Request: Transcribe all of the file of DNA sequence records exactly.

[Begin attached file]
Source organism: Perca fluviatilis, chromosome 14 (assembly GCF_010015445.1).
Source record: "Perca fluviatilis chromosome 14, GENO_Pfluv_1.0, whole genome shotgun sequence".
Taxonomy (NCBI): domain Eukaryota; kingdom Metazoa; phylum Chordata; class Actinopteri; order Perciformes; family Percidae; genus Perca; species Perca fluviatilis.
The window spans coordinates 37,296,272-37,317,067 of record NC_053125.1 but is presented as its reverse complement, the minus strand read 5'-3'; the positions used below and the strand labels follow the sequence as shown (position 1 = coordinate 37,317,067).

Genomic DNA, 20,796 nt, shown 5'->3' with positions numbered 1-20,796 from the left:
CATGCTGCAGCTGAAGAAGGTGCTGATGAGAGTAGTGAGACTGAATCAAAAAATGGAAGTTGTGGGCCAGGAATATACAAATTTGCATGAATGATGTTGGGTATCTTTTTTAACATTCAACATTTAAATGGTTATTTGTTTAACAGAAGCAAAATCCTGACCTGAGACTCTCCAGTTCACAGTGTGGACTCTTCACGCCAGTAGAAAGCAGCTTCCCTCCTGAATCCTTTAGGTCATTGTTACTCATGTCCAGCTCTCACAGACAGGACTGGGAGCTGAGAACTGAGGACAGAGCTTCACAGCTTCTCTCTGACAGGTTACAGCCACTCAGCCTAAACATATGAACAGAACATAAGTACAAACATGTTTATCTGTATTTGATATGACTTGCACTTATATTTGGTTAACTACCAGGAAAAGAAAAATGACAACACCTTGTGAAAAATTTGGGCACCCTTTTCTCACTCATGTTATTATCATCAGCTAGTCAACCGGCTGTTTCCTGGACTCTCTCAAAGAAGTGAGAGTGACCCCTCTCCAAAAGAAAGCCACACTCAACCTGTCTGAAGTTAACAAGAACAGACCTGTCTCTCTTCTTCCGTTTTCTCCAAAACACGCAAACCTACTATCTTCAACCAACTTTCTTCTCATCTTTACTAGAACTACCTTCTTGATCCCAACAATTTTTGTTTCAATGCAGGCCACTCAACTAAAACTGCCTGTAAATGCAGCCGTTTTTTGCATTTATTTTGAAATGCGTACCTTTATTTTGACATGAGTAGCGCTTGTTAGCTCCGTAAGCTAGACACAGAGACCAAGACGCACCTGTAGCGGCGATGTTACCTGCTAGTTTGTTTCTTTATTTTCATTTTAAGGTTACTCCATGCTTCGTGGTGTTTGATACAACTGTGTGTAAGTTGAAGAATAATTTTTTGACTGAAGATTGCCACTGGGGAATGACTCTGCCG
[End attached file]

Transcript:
Source organism: Perca fluviatilis, chromosome 14 (assembly GCF_010015445.1).
Source record: "Perca fluviatilis chromosome 14, GENO_Pfluv_1.0, whole genome shotgun sequence".
Taxonomy (NCBI): domain Eukaryota; kingdom Metazoa; phylum Chordata; class Actinopteri; order Perciformes; family Percidae; genus Perca; species Perca fluviatilis.
The window spans coordinates 37,296,272-37,317,067 of record NC_053125.1 but is presented as its reverse complement, the minus strand read 5'-3'; the positions used below and the strand labels follow the sequence as shown (position 1 = coordinate 37,317,067).

Genomic DNA, 20,796 nt, shown 5'->3' with positions numbered 1-20,796 from the left:
CATGCTGCAGCTGAAGAAGGTGCTGATGAGAGTAGTGAGACTGAATCAAAAAATGGAAGTTGTGGGCCAGGAATATACAAATTTGCATGAATGATGTTGGGTATCTTTTTTAACATTCAACATTTAAATGGTTATTTGTTTAACAGAAGCAAAATCCTGACCTGAGACTCTCCAGTTCACAGTGTGGACTCTTCACGCCAGTAGAAAGCAGCTTCCCTCCTGAATCCTTTAGGTCATTGTTACTCATGTCCAGCTCTCACAGACAGGACTGGGAGCTGAGAACTGAGGACAGAGCTTCACAGCTTCTCTCTGACAGGTTACAGCCACTCAGCCTAAACATATGAACAGAACATAAGTACAAACATGTTTATCTGTATTTGATATGACTTGCACTTATATTTGGTTAACTACCAGGAAAAGAAAAATGACAACACCTTGTGAAAAATTTGGGCACCCTTTTCTCACTCATGTTATTATCATCAGCTAGTCAACCGGCTGTTTCCTGGACTCTCTCAAAGAAGTGAGAGTGACCCCTCTCCAAAAGAAAGCCACACTCAACCTGTCTGAAGTTAACAAGAACAGACCTGTCTCTCTTCTTCCGTTTTCTCCAAAACACGCAAACCTACTATCTTCAACCAACTTTCTTCTCATCTTTACTAGAACTACCTTCTTGATCCCAACAATTTTTGTTTCAATGCAGGCCACTCAACTAAAACTGCCTGTAAATGCAGCCGTTTTTTGCATTTATTTTGAAATGCGTACCTTTATTTTGACATGAGTAGCGCTTGTTAGCTCCGTAAGCTAGACACAGAGACCAAGACGCACCTGTAGCGGCGATGTTACCTGCTAGTTTGTTTCTTTATTTTCATTTTAAGGTTACTCCATGCTTCGTGGTGTTTGATACAACTGTGTGTAAGTTGAAGAATAATTTTTTGACTGAAGATTGCCACTGGGGAATGACTCTGCCG